Born Sonny Jamaal Tayshaun Tubman in Bong County, Liberia, he fled his nation, along with his family, when it became engulfed in a 14-year civil war that left over 200,000 dead. Stopping first in Ivory Coast, young Sonny and his family later moved to Ghana, where he grew up and attended school.

But, even before leaving Liberia, the seed of music had already been implanted in young Sonny’s soul, waiting for the appropriate aligning of cosmic forces to germinate.

“Music is in my family. And even with all that my dad was doing, he loved jazz and played it a lot. And I also grew up listening to LL Cool J and other rappers, and back

I’m in a class of my own, a true king. A rapper step to this throne, it’s probably my cloneScientific, Liberian rapper

then, I used to try to mimic what they were doing but I couldn’t really flow. And then, when we fled Liberia because of the war and got to Ghana, it was really only one shot I had. When I got to high school, my friends used to tell me that I could flow and so once there was a talent show in my class and everybody was like: ‘You have to do it,’” said Scientific.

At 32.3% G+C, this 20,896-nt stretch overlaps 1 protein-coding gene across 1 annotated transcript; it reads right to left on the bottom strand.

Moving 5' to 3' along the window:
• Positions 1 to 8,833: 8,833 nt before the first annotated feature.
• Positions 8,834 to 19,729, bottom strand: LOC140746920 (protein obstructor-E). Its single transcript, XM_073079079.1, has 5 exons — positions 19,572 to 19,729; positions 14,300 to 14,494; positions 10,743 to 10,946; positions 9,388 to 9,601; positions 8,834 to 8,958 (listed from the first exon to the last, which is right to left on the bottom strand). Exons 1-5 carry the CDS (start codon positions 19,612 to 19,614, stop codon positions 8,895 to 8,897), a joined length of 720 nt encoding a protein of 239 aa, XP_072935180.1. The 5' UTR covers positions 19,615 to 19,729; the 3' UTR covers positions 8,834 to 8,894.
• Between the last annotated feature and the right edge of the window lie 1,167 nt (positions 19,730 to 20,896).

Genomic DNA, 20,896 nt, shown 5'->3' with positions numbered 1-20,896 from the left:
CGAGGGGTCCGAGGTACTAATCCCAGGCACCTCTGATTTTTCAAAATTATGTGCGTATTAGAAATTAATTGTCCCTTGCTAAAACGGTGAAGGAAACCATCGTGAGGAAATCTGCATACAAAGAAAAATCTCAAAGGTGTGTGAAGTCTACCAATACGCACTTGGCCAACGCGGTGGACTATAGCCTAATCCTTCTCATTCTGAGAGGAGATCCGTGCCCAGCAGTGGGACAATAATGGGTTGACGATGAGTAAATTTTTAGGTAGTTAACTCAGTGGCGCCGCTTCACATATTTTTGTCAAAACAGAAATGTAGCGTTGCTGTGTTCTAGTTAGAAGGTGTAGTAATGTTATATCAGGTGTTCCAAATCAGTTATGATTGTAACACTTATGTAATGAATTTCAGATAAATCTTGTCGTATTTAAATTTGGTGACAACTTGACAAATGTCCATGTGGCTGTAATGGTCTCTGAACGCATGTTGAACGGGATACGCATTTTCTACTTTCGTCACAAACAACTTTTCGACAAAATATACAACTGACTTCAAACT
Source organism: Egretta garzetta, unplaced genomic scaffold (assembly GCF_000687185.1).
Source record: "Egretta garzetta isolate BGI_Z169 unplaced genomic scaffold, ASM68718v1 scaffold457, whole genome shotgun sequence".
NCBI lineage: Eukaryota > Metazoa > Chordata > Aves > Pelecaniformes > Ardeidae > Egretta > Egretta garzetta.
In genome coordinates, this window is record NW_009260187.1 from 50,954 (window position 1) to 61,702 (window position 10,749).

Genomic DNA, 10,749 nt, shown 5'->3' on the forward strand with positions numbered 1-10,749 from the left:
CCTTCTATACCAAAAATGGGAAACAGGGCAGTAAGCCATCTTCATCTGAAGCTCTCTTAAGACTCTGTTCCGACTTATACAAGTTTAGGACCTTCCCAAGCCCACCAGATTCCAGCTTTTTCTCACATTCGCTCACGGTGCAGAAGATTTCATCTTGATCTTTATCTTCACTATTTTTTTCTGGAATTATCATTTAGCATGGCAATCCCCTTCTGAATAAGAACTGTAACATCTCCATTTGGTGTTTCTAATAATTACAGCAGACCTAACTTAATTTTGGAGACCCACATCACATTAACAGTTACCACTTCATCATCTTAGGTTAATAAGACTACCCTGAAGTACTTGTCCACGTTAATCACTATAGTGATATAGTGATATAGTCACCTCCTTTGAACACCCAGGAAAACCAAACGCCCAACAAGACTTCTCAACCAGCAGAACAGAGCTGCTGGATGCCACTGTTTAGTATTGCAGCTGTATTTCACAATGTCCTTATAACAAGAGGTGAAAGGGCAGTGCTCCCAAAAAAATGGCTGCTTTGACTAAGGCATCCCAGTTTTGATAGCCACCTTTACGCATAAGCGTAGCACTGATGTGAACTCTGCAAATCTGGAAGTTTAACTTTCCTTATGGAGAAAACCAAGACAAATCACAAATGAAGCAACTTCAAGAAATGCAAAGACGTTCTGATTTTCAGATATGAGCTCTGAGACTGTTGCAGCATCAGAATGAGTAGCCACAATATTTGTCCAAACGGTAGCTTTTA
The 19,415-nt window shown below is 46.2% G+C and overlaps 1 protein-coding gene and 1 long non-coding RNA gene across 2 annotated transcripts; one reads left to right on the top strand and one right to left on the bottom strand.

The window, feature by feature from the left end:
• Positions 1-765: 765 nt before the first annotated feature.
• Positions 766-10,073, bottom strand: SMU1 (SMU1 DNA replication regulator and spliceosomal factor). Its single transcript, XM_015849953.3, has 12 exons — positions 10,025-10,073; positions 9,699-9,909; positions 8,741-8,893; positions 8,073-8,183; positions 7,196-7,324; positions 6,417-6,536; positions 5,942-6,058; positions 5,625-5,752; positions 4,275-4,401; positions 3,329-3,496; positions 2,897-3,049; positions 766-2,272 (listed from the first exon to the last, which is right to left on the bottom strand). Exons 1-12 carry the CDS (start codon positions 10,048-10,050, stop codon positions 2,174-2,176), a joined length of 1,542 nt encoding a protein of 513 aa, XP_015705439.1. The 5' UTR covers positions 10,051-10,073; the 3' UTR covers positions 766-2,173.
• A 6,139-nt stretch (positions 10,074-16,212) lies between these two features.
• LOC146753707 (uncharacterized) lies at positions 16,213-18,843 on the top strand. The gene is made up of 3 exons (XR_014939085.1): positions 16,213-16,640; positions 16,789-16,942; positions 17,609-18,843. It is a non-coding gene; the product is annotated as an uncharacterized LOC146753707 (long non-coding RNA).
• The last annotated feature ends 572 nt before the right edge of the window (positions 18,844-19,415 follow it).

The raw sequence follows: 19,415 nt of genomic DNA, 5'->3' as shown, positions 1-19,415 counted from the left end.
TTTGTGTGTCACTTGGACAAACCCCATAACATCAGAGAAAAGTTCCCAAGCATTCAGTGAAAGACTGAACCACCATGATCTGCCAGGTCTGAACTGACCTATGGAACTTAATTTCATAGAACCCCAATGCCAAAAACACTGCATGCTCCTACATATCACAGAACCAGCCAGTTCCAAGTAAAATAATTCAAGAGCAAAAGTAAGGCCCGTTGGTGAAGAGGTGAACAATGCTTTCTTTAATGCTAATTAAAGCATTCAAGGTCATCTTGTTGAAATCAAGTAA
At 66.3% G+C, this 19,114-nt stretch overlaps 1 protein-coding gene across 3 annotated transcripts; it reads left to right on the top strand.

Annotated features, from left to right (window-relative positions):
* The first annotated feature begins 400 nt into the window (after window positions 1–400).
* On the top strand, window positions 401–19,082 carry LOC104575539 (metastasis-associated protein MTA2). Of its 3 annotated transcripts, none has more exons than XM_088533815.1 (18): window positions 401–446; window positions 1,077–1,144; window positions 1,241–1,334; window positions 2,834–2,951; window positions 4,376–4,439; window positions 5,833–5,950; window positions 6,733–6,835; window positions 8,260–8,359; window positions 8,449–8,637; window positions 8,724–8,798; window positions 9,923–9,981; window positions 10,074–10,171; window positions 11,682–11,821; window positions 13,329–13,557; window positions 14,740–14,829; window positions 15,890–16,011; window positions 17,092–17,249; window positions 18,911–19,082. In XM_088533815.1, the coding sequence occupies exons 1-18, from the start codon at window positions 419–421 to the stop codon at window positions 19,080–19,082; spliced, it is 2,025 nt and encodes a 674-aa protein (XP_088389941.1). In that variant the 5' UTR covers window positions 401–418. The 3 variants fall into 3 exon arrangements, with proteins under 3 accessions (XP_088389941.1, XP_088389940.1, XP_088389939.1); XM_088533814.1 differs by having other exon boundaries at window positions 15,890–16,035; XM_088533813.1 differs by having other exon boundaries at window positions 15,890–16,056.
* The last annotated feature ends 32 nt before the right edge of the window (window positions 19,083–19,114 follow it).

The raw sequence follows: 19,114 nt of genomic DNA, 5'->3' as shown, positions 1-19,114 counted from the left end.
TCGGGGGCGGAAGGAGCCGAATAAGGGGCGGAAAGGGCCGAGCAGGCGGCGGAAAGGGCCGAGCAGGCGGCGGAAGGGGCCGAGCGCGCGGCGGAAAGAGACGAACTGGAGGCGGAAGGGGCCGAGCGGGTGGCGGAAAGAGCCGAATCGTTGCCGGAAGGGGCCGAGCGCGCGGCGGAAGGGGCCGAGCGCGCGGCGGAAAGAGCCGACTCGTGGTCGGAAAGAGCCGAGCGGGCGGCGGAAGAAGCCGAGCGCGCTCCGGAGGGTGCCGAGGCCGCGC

Unsure of his rap skills, Scientific wondered if he really had what it took for the talent show, but his friends egged him on and so, he threw his hat in. This would end up being one of the most serendipitous peer pressuring he would ever gave in to.

“So, I went home and picked up a pen and pad and just started crafting something. And, after performing it before the class, everybody was impressed and screaming and I was like: ‘Wow, so I can actually do this!’ And, I just took it from there,” reminisced Scientific about his foray into the rap game.

To paraphrase a passage from Paulo Coelho’s novel, The Alchemist, all the universe had conspired at that very moment to open a door into the world of hip hop for the boy who would become Scientific. But, the door was only ajar, and aware that he needed to nurture his talent for the door to open fully, Scientific decided to put in the work.